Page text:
Presumably that's only a good argument to the extent that Paul's campaign actually is promoting libertarian ideals. If the money, for example, goes to produce nasty nativist-statist propaganda rather than propaganda that actually promotes libertarianism, then the money may be going towards promoting Ron Paul, but it's not going towards promoting, or educating people about, libertarianism.

Seen him speak, visited his site

It's not all immigration all the time. The one ad doesn't constitute the whole of his message over the past months. So if the desire is that Ron Paul get a lot of libertarian messages out, be happy, because he did. If the desire is that Ron Paul embody the pure libertarian, well, it's not really any surprise that such a desire is disappointed.

Come on. The campaign

Come on. The campaign message of Ron Paul boils down two three things:

- Get out of Iraq

- Increase border protection

- Less taxes

Of course he takes issue with the fed for example, and that's good, but that does not constitute his campaign message. U.S. presidential campaign are simplistic, maybe one or two campaign ideas and that's it.

Not sure how you define his "campaign message"

I define his "message" as "what he says", and in the Youtube clips of him that I've seen, he says a lot of things. Maybe those don't count? Admittedly, I am not in a position to observe his "campaign", in the sense of his paid political advertisements, because I barely watch television. I only saw this one because a blog link stuck my nose in it.

I endorse this message

I praised Ron Paul for just that here. I guess I'm not a decent person or a purist libertarian, but I didn't claim to be one either.

I won't bother answering on

I won't bother answering on moral grounds to your utilitarian point because an internal criticism is always mor effective.

Do you really think not granting student visa is going to stop terrorism ? Well the 9/11 terrorists had visas... correct.

I suggest we stop building 110 stories towers as well. The cost is minimal, we can do very well with less than 110 stories tower. Since the 9/11 highjickers targetted 110 stories tower, it obviously couldn't happen again with this policy in place.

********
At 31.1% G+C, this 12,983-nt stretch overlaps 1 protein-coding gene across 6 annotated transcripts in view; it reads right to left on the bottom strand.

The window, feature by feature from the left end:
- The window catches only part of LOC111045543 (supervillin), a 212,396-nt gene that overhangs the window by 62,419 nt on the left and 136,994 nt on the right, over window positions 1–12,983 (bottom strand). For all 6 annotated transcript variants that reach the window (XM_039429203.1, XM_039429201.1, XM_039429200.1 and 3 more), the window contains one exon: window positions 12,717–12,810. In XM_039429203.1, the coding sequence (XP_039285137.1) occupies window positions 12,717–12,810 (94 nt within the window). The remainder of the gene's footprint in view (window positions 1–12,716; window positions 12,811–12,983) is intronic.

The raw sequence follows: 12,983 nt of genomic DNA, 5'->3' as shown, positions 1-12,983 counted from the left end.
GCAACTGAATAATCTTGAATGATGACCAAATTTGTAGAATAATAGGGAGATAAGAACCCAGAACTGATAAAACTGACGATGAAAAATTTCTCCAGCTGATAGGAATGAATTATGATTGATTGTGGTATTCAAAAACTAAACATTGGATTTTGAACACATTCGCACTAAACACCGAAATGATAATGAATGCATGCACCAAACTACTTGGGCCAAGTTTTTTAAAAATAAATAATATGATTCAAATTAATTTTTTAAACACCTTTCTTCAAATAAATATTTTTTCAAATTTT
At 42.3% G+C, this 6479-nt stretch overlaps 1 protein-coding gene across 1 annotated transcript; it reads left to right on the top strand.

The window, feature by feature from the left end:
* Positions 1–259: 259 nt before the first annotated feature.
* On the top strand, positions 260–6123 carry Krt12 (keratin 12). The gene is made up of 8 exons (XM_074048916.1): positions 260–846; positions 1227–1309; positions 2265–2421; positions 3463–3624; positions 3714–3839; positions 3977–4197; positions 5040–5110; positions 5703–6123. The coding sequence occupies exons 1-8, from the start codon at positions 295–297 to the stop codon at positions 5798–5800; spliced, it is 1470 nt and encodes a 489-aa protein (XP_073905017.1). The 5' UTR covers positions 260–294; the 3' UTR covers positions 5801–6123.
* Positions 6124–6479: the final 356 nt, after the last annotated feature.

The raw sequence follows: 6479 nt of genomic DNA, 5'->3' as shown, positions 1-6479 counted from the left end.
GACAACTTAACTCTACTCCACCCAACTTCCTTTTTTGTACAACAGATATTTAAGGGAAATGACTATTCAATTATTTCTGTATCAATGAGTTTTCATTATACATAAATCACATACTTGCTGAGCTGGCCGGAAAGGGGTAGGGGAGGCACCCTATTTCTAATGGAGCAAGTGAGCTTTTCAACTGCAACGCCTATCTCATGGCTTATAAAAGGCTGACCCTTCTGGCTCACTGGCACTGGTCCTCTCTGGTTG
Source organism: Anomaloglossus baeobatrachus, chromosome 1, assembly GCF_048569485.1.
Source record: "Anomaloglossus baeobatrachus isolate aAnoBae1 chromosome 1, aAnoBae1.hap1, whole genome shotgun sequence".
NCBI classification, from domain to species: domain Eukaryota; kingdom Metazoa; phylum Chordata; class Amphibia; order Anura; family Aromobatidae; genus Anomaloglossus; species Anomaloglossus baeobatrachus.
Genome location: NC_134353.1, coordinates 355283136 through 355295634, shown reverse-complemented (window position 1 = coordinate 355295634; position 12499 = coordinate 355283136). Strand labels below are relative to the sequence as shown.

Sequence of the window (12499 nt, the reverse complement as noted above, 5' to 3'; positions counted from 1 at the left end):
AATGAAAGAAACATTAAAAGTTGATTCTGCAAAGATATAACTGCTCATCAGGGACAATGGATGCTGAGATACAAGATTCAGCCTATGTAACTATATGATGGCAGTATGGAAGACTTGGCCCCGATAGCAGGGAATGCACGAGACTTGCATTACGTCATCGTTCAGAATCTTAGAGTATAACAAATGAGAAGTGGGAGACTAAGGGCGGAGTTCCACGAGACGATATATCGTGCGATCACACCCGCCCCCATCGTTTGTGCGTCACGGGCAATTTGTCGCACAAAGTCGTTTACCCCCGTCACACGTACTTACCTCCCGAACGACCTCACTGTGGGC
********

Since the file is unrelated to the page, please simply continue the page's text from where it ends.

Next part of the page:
What the terrorist are losing if student visas are refused to them is a mere opportunity cost. There are tons of possible terrorists plots, the possibilities are endless. They can get in easily by sea in Maine, get a student visa in Canada and cross the border in the mountains, they can get in with a tourist visa, they can attack US abroad, they can come without a visa and hijack the plane they're riding to the US, they can...

Cutting F1 or J1 is a joke... Ron Paul wants to stop foreign intervention, but he still needs to look tough on terror, so he went that way: Oh I won't wage war but I'll fight terror at the border. It's certainly a better strategy, it will probably have no effect on terrorism as opposed to a negative effect, but it's still laughable.This is fear mongering at it lowest.

 

Let's continue on utilitarianism. Out of 300,000,000 people, about 1 person a day has died every day in the US of a terrorist attack since 9/11. Compare this (since you claim you can) to the economic loss of immigrant labor from Mexico, on the cultural loss of foreign students.

 

The Internal Critique Is Much, Much Stronger Than You Suggest

Taken from my friend Tim Swanson's follow up post to Raimondo's on anti-war.com blog:

Regarding the 19 hijackers, while several of them applied for student visas, none of them originated from countries currently defined as a terrorist state by the State Department. The sole hijacker that applied for and actually used a student visa, Hani Hanjour, was from Saudi Arabia. All of the others used B1/B2 visas (tourism, business travel).

As the official GAO report states (pdf):

Of the 19 hijackers, 18 received a total of 21 visas for temporary visits for business and pleasure, and 1 received 2 student visas.

In short, the general concept proposed in the ad would not have prevented these hijackers from receiving visas; this, despite the fact that most of the visa applications raised numerous red flags.

Do you really think not

Do you really think not granting student visa is going to stop terrorism ? Well the 9/11 terrorists had visas... correct.
I would expect that it would require more than just student visas. Visas of all sorts would have to be restricted.

I suggest we stop building 110 stories towers as well.
The obvious result would be 109 foot story towers, which are only a marginally less attractive target that 110 story towers, not that towers are the only target anyways. I've never cared much about sprawl, so I'm not as opposed to limiting the heights of buildings, but I don't see much point in it.

What the terrorist are losing if student visas are refused to them is a mere opportunity cost.
Making them lose opportunities sounds good to me. We haven't had an attack in a while, so it seems to me they are sensitive to disruptions caused by our government's policies, even if most of them are ineffective. From what I've heard, the part of their plans that took the most effort and time was acquiring visas, so apparently it was an important part for them.

There are tons of possible terrorists plots, the possibilities are endless.
There are tons of possible things to do once they are here, not so many easy ways to get to that point.

They can get in easily by sea in Maine
They have declined to do that, and once they were here their status would be illegal. They'd stand out more than Mexicans without papers as well.

get a student visa in Canada
If it's easy to do that, no big loss for the vast majority of harmless ones that can't get visas here.